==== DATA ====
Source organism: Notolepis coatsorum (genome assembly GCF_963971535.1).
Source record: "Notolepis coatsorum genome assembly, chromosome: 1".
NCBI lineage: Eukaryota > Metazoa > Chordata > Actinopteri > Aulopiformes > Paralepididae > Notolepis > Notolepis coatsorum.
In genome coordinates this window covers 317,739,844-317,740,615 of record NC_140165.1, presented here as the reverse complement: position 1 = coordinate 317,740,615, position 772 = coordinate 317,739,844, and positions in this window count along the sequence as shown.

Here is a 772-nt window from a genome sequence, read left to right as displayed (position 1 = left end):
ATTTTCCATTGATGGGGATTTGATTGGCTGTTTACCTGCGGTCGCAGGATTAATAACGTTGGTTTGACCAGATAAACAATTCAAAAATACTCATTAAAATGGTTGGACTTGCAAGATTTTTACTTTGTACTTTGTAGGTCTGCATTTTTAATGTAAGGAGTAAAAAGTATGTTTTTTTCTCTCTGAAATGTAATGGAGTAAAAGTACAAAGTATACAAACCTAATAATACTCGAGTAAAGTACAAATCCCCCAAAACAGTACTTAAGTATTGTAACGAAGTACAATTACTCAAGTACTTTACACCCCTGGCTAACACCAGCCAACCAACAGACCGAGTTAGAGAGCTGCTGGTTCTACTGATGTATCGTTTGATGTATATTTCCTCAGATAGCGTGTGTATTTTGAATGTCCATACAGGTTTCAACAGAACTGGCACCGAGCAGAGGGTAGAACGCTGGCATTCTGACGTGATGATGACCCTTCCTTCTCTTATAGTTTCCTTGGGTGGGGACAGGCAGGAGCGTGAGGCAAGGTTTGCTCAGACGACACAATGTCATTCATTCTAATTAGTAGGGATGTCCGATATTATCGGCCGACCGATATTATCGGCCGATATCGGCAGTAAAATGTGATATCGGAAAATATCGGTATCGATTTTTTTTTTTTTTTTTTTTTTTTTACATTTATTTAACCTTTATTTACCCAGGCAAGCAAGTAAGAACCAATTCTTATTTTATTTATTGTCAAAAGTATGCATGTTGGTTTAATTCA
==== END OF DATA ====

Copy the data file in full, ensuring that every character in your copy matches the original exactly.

Source organism: Notolepis coatsorum (genome assembly GCF_963971535.1).
Source record: "Notolepis coatsorum genome assembly, chromosome: 1".
NCBI lineage: Eukaryota > Metazoa > Chordata > Actinopteri > Aulopiformes > Paralepididae > Notolepis > Notolepis coatsorum.
In genome coordinates this window covers 317,739,844-317,740,615 of record NC_140165.1, presented here as the reverse complement: position 1 = coordinate 317,740,615, position 772 = coordinate 317,739,844, and positions in this window count along the sequence as shown.

Here is a 772-nt window from a genome sequence, read left to right as displayed (position 1 = left end):
ATTTTCCATTGATGGGGATTTGATTGGCTGTTTACCTGCGGTCGCAGGATTAATAACGTTGGTTTGACCAGATAAACAATTCAAAAATACTCATTAAAATGGTTGGACTTGCAAGATTTTTACTTTGTACTTTGTAGGTCTGCATTTTTAATGTAAGGAGTAAAAAGTATGTTTTTTTCTCTCTGAAATGTAATGGAGTAAAAGTACAAAGTATACAAACCTAATAATACTCGAGTAAAGTACAAATCCCCCAAAACAGTACTTAAGTATTGTAACGAAGTACAATTACTCAAGTACTTTACACCCCTGGCTAACACCAGCCAACCAACAGACCGAGTTAGAGAGCTGCTGGTTCTACTGATGTATCGTTTGATGTATATTTCCTCAGATAGCGTGTGTATTTTGAATGTCCATACAGGTTTCAACAGAACTGGCACCGAGCAGAGGGTAGAACGCTGGCATTCTGACGTGATGATGACCCTTCCTTCTCTTATAGTTTCCTTGGGTGGGGACAGGCAGGAGCGTGAGGCAAGGTTTGCTCAGACGACACAATGTCATTCATTCTAATTAGTAGGGATGTCCGATATTATCGGCCGACCGATATTATCGGCCGATATCGGCAGTAAAATGTGATATCGGAAAATATCGGTATCGATTTTTTTTTTTTTTTTTTTTTTTTTACATTTATTTAACCTTTATTTACCCAGGCAAGCAAGTAAGAACCAATTCTTATTTTATTTATTGTCAAAAGTATGCATGTTGGTTTAATTCA